Mobile phone access as the commons?


Mexican villagers build their own mobile network

We were warned at the start of this course that once we began to understand what the commons is, we would start seeing it everywhere. That is certainly true for me.

Take this short news story I caught on the BBC today for example. Talea de Castro is a coffee producing village in the southern Mexican state of Oaxaca. Talea de Castro has never had mobile service, despite requesting it. Mexico’s telecoms suppliers have always viewed the village’s population of 2,500 people as too small a market to warrant the investment in infrastructure required. Where would the major mobile companies make the profits needed to justify the initial spending?

The market principles of supply and demand can so often fall down when confronted with a situation like this. If the community of Talea de Castro cannot generate enough demand to meet the supplier’s price, then the suppliers simply do not supply.

So what should a community do when the market shuts them out because they are not “profitable” enough? In Talea de Castro, community groups teamed up with civil organisations and universities, and with the support of NGO Rhizomatica built their own mobile network. Using municipal buildings and land as sites for the transmitters, and carrying out the construction work themselves, the community cut down the costs that the big companies were not prepared to spend.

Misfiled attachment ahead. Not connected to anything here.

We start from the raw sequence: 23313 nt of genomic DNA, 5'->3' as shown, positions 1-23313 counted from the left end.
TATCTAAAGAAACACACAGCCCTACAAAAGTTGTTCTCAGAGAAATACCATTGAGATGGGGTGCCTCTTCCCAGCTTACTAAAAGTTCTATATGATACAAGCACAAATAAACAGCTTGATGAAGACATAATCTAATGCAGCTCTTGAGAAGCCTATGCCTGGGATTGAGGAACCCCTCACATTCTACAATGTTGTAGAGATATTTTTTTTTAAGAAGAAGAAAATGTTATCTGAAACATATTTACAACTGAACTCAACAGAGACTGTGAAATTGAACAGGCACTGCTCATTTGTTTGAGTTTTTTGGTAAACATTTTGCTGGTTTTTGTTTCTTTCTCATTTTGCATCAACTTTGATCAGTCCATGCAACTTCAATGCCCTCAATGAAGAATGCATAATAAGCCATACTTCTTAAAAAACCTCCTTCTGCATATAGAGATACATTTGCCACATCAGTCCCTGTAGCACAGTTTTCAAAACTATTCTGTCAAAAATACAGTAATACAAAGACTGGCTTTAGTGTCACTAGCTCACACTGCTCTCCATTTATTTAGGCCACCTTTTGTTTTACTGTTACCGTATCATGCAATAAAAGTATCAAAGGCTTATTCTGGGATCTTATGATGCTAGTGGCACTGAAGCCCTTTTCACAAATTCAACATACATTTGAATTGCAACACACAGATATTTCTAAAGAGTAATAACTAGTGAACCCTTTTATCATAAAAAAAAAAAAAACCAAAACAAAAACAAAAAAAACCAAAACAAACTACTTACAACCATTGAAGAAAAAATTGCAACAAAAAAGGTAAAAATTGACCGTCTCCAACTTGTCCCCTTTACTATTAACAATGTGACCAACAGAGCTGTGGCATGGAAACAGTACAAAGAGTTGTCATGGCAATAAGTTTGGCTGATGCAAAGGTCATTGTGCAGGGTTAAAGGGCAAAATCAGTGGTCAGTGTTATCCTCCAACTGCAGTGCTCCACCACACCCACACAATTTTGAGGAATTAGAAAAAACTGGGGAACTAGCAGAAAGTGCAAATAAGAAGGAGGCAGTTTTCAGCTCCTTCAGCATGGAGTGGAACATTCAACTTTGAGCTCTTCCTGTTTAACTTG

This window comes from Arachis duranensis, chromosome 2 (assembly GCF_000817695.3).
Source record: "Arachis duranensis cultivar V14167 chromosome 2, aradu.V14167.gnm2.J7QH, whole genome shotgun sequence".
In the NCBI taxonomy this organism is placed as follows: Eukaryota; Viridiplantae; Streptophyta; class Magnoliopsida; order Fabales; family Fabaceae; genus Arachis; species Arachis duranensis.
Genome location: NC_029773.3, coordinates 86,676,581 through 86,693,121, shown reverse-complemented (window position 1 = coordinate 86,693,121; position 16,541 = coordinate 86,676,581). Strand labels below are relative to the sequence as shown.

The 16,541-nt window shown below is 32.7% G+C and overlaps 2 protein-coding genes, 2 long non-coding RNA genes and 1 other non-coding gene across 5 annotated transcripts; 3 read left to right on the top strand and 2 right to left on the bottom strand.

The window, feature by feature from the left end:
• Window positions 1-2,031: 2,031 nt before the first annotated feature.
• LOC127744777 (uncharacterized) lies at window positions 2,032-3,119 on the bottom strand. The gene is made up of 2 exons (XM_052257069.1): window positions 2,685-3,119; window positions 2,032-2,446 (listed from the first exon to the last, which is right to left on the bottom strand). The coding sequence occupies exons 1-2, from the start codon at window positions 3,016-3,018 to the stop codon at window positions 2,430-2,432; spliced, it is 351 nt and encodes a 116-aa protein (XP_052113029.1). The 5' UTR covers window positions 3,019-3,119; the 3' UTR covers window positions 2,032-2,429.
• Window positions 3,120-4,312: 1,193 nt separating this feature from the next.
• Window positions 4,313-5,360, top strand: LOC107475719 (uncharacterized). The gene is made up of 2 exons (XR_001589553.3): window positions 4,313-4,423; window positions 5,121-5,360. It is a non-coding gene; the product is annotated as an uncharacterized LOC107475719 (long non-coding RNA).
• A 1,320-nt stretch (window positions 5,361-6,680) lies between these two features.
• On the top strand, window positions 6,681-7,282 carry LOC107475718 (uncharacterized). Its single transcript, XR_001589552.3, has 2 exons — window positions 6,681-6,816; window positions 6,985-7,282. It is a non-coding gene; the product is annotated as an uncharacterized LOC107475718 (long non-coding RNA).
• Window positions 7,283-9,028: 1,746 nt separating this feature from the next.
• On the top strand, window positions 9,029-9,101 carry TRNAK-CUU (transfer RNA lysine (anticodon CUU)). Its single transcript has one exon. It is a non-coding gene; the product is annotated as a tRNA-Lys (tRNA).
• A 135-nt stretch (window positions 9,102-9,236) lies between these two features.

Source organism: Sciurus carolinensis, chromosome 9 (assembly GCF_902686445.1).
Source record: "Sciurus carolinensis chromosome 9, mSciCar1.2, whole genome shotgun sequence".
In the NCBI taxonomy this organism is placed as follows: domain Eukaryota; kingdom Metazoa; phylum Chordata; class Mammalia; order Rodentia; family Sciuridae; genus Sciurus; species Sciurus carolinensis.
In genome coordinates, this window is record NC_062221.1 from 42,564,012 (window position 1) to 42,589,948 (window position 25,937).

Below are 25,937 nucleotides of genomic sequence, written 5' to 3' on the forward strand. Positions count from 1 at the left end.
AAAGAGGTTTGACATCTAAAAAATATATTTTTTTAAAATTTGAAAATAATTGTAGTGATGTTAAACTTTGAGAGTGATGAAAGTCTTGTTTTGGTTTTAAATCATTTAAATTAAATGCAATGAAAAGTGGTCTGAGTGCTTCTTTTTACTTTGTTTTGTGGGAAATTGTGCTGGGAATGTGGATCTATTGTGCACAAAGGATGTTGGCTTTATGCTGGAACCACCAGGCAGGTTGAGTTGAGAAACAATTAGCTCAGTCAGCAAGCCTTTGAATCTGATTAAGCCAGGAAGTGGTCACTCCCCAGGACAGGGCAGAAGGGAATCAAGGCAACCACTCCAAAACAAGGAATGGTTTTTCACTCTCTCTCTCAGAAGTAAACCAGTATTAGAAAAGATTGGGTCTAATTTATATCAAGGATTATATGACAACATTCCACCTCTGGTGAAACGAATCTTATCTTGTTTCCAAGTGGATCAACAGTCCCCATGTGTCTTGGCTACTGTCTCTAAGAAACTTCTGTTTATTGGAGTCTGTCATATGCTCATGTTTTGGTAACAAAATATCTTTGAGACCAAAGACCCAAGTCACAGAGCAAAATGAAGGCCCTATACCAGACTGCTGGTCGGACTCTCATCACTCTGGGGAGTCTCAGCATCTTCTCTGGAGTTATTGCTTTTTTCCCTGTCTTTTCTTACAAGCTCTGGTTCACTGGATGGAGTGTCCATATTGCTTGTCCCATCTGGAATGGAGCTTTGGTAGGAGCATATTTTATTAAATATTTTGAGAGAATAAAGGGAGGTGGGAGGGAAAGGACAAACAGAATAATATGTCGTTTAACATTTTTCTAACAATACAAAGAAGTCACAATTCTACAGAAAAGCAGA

The result? A local network which residents can use at a fraction of the cost of the existing landlines. For $1.20 per month residents can call others in the community for free and further afield, cheaper than the existing phone booths charge. Within the first 3 months 600 people had already signed up, using the service to stay in touch with family, support their businesses and to call for help in emergencies.
This good-news story has left me thinking where else commoning can help those that the market shuts out. What other examples are out there?

2 Responses to “Mobile phone access as the commons?”

  1. mktkwad Says:

    True now people all over the world can communicate. I can even talk on skype with my parents and friends in Africa.

  2. peterezekiel Says:

    I agree, Skype and other similar tools are so useful – particularly where traditional infrastructure like landlines is non-existent. And that they are free to use (so long as you don’t mind the adverts!) is excellent.
    However, I think we can already see such tools being “enclosed”.

    Even to the extent where using VoIP software like Skype in some countries is now illegal and can land you in prison (see this example:

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